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Avocado consumption is associated with better diet quality and nutrient intake, and lower metabolic syndrome risk in US adults: results from the National Health and Nutrition Examination Survey (NHANES) 2001–2008

Victor L Fulgoni1*, Mark Dreher2 and Adrienne J Davenport3

Author affiliations

1 Nutrition Impact, LLC, 9725 D Drive North, Battle Creek, MI, 49014, USA

2 Nutrition Science Solutions, LLC, 900 S. Rainbow Ranch Rd, Wimberley, TX, 78676, USA

3 3651 Toles Rd, Mason, MI, 48854, USA

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Citation and License

Nutrition Journal 2013, 12:1  doi:10.1186/1475-2891-12-1

Published: 2 January 2013

Abstract

Background

Avocados contain monounsaturated fatty acids (MUFA) dietary fiber, essential nutrients and phytochemicals. However, no epidemiologic data exist on their effects on diet quality, weight management and other metabolic disease risk factors. The objective of this research was to investigate the relationships between avocado consumption and overall diet quality, energy and nutrient intakes, physiological indicators of health, and risk of metabolic syndrome.

Methods

Avocado consumption and nutrition data were based on 24-hour dietary recalls collected by trained NHANES interviewers using the USDA Automated Multiple Pass Method (AMPM). Physiological data were collected from physical examinations conducted in NHANES Mobile Examination Centers. Diet quality was calculated using the USDA’s Healthy Eating Index-2005. Subjects included 17,567 US adults  ≥ 19 years of age (49% female), including 347 avocado consumers (50% female), examined in NHANES 2001–2008. Least square means, standard errors, and ANOVA were determined using appropriate sample weights, with adjustments for age, gender, ethnicity, and other covariates depending on dependent variable of interest.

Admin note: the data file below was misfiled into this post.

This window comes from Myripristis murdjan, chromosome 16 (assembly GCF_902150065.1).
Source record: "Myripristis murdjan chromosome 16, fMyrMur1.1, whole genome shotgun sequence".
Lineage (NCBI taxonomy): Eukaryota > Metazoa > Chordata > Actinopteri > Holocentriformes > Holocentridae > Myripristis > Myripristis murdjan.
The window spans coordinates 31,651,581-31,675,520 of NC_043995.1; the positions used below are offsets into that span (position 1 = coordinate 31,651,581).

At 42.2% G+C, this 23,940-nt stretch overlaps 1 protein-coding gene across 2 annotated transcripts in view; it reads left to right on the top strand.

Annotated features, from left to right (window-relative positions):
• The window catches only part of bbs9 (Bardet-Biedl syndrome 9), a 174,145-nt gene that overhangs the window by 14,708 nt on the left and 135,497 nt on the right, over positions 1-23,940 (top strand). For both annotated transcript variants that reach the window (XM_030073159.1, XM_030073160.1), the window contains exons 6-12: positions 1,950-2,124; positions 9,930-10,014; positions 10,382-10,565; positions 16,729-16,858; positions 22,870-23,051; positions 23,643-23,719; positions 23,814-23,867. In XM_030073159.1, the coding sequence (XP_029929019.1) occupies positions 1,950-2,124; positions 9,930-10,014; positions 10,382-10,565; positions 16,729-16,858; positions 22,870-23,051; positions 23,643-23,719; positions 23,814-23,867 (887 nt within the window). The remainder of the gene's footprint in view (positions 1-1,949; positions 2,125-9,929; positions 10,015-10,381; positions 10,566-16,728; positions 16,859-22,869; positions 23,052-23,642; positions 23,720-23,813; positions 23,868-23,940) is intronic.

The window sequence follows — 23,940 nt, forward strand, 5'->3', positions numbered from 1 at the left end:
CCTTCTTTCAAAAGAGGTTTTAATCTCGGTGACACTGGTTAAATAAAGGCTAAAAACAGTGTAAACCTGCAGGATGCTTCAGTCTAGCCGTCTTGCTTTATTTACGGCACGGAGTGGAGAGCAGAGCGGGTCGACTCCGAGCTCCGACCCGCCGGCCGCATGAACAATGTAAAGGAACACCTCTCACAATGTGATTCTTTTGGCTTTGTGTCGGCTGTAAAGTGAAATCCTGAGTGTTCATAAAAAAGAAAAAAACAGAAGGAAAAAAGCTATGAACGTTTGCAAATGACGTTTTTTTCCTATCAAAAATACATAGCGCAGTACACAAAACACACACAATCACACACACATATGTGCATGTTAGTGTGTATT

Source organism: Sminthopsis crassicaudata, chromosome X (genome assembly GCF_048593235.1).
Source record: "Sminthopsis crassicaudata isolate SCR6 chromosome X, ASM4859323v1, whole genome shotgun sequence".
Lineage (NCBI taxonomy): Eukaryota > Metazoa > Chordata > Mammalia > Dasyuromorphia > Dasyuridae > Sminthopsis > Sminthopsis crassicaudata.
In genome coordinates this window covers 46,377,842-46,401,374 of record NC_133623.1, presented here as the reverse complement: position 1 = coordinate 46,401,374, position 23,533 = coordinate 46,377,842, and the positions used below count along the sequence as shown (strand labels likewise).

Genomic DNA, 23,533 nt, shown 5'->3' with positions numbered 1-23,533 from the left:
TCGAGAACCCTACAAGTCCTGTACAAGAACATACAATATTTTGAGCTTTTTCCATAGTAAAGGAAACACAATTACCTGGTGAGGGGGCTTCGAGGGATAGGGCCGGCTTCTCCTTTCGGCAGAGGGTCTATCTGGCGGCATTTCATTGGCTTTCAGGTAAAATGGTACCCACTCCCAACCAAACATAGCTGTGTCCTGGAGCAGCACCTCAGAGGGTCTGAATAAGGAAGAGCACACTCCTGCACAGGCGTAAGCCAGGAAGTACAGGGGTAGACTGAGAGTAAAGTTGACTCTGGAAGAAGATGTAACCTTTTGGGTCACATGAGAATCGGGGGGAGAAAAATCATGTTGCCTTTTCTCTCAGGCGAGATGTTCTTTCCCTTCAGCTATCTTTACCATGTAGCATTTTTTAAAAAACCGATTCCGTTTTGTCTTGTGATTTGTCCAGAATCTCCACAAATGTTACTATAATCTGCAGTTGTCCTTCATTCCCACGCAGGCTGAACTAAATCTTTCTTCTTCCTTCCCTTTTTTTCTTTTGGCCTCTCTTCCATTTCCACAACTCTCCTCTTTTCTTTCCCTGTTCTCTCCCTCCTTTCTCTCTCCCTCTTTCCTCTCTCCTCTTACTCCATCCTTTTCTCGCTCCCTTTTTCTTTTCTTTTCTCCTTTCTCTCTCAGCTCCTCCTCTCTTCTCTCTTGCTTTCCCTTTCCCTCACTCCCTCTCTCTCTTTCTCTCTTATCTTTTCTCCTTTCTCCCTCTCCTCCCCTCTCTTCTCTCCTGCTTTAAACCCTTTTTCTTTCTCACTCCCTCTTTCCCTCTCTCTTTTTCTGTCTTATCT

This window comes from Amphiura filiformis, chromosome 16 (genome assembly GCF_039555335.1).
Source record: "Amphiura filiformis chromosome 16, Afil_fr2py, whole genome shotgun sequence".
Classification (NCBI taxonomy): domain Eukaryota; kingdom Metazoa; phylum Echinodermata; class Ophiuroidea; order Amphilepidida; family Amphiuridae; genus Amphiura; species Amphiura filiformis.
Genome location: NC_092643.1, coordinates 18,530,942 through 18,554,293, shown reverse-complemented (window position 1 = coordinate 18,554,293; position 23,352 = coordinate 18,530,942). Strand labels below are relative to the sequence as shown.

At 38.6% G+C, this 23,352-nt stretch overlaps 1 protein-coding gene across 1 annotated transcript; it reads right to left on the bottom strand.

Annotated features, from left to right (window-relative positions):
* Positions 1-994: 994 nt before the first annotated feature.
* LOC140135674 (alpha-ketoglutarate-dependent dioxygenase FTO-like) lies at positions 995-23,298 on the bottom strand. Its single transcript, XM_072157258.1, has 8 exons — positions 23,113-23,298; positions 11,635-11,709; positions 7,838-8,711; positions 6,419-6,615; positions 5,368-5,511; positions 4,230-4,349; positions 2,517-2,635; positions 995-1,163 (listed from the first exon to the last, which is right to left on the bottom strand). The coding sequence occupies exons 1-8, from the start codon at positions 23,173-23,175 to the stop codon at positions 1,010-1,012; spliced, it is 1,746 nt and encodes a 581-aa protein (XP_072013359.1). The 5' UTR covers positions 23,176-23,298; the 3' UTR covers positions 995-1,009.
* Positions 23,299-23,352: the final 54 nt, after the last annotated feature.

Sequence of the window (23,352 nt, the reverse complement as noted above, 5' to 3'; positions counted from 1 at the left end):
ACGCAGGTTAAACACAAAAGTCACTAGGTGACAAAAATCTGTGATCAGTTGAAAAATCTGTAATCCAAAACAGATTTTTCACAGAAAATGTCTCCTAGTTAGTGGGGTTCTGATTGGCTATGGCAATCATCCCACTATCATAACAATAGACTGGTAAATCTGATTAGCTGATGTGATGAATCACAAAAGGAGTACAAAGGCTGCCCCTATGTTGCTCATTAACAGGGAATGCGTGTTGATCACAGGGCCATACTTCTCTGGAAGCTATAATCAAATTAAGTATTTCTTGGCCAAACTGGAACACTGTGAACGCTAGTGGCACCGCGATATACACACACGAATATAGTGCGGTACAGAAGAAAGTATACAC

Results

Avocado consumers had significantly higher intakes of vegetables (p < 0.05); fruit, diet quality, total fat, monounsaturated and polyunsaturated fats, dietary fiber, vitamins E, K, magnesium, and potassium (p < 0.0001); vitamin K (p = 0.0013); and lower intakes of added sugars (p < 0.0001). No significant differences were seen in calorie or sodium intakes. Body weight, BMI, and waist circumference were significantly lower (p < 0.01), and HDL-C was higher (p < 0.01) in avocado consumers. The odds ratio for metabolic syndrome was 50% (95th CI: 0.32-0.72) lower in avocado consumers vs. non-consumers.

Conclusions

Avocado consumption is associated with improved overall diet quality, nutrient intake, and reduced risk of metabolic syndrome. Dietitians should be aware of the beneficial associations between avocado intake, diet and health when making dietary recommendations.

Keywords:
Avocado; Persea americana; Persea americana mill; Metabolic syndrome; Nutrient intake; BMI; Antioxidant